Introducing Jane Sheffer, New Camas Co-Editor

by Marko Capoferri


The late civil rights activist Vincent Harding once said, in regard to fulfilling our ideas of who we are as a nation, that America is still a developing country. Ideas evolve as culture and places and people evolve. The subtitle of Camas Magazine is ‘the Nature of the West.’ Both ‘nature’ and ‘the West’ are terms full of ambiguity. They are ideas that are in a constant state of evolution, ideas that are worth continuous appraisal and reinterpretation from a multitude of voices and perspectives.

Our new Camas Co-Editor Jane Sheffer has spent a considerable amount of time exploring the nature of the West, first as a trail worker, and later as a field biologist, splitting her time between her native California and the Northern Rockies. She landed here in Missoula to put all of that experience into perspective and onto paper. She is a first-year student in the Environmental Studies graduate program, with a focus on Environmental Writing.

MC: When people say ‘the West,’ what does that evoke in you?

JS: My personal migration has been east, from California to Montana, which has shaped a lot of how I think of ‘the West’. It was interesting to arrive in Montana and hear people from further east talk about coming to the West. They would describe the time when they had first seen the Rocky Mountains and they knew that they just needed to stay ‘out West.’ I have come to associate that term with this area, Montana, because it’s not really something that you hear in California on the coast. I came to associate it with a way of life that is more integrated with the natural landscape and that has this certain aesthetic of openness.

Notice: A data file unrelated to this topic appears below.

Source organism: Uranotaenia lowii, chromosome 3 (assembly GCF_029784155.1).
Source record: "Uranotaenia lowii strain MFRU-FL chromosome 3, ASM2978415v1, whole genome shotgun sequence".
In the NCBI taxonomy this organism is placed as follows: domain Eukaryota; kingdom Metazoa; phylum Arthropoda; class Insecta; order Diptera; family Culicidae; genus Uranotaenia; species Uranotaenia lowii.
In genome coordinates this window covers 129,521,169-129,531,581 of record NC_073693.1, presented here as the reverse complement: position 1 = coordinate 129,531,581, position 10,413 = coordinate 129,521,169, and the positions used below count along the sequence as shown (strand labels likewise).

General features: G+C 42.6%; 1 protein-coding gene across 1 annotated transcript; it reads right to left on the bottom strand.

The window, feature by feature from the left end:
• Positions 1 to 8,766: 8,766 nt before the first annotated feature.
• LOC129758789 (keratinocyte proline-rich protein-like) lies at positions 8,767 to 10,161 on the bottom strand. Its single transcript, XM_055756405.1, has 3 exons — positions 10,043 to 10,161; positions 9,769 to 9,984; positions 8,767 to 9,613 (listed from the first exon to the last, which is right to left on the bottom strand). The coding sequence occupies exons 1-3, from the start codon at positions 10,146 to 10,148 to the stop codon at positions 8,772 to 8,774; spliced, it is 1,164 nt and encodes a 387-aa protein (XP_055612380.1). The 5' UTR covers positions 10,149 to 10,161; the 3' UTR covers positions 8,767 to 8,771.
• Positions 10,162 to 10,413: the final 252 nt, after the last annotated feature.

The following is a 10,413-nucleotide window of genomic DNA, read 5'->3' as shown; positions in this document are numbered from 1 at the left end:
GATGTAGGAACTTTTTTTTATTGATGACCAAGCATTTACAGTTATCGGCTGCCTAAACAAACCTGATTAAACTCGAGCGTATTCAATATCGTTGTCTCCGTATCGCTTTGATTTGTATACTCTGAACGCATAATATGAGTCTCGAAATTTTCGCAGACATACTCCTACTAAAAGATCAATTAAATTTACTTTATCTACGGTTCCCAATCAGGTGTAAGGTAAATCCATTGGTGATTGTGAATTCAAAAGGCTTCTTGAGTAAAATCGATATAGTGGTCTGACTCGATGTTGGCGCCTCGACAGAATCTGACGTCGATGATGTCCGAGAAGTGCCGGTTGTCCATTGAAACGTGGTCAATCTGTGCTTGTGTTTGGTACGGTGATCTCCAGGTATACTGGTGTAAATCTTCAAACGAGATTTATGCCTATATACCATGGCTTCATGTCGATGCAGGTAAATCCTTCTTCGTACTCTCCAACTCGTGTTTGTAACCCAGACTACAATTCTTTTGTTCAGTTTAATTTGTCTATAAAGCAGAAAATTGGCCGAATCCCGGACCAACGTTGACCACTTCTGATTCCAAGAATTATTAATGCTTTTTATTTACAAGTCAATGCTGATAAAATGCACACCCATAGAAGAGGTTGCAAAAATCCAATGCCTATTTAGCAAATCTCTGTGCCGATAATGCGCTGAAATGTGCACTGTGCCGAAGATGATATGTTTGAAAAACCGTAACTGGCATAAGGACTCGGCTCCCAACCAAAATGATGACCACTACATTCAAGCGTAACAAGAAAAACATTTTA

MC: How about the word ‘nature’? I know it’s a loaded word, but what resonance does that term have for you?                           

JS: My immediate reaction is thinking of not-human elements. But, as I think as anyone in the environmental studies field will tell you, that perception really comes to morph and change the longer that you study humans’ interactions with the environment. At the deepest level we’re just as much ‘nature’ as anything else; I definitely believe that. By that definition, human-made things can be considered natural. It’s something that I am trying to grapple with in my own writing, which deals with the ethics of conservation and restoration, and the manipulation that’s inherent in us trying to revert things to a ‘natural’ state. I think on its surface, ‘nature’ tends to be a seemingly benign and simple word that, upon further investigation, is so broad and also kind of muddy. There are just so many ways to look at it. Camas’s definition of ‘the Nature of the West’ has a lot more to do with simply the way that things are. Maybe that’s all it really can be defined as: just a state of being that’s neither man-made nor not man-made, that just is.

MC: Gary Snyder defines ‘nature’ as ‘the entire phenomenal world.’

JS: I really like that. Because it’s sort of a silly endeavor to try to tease apart humans from nature; I think that is completely contrived.

MC: Could you talk a little bit about your writing and the work you hope to do in the Environmental Studies graduate program?

JS: My thesis will end up being a collection of essays that examine the relationships between humans and the environment, using my experiences as a field biologist with wildlife as a lens through which to examine that relationship.

MC: How might this writing you are working on align with the aims of Camas Magazine?

JS: I really like this particular articulation of the magazine’s mission: Camas cultivates a community of writers and artists dedicated to promoting ecological and cultural diversity and resilience in the American West. I love the idea of sharing experiences that serve to strengthen the core of this mission, to promote health among people and land and animals. I hope my writing can play a part in that, and serve that same purpose.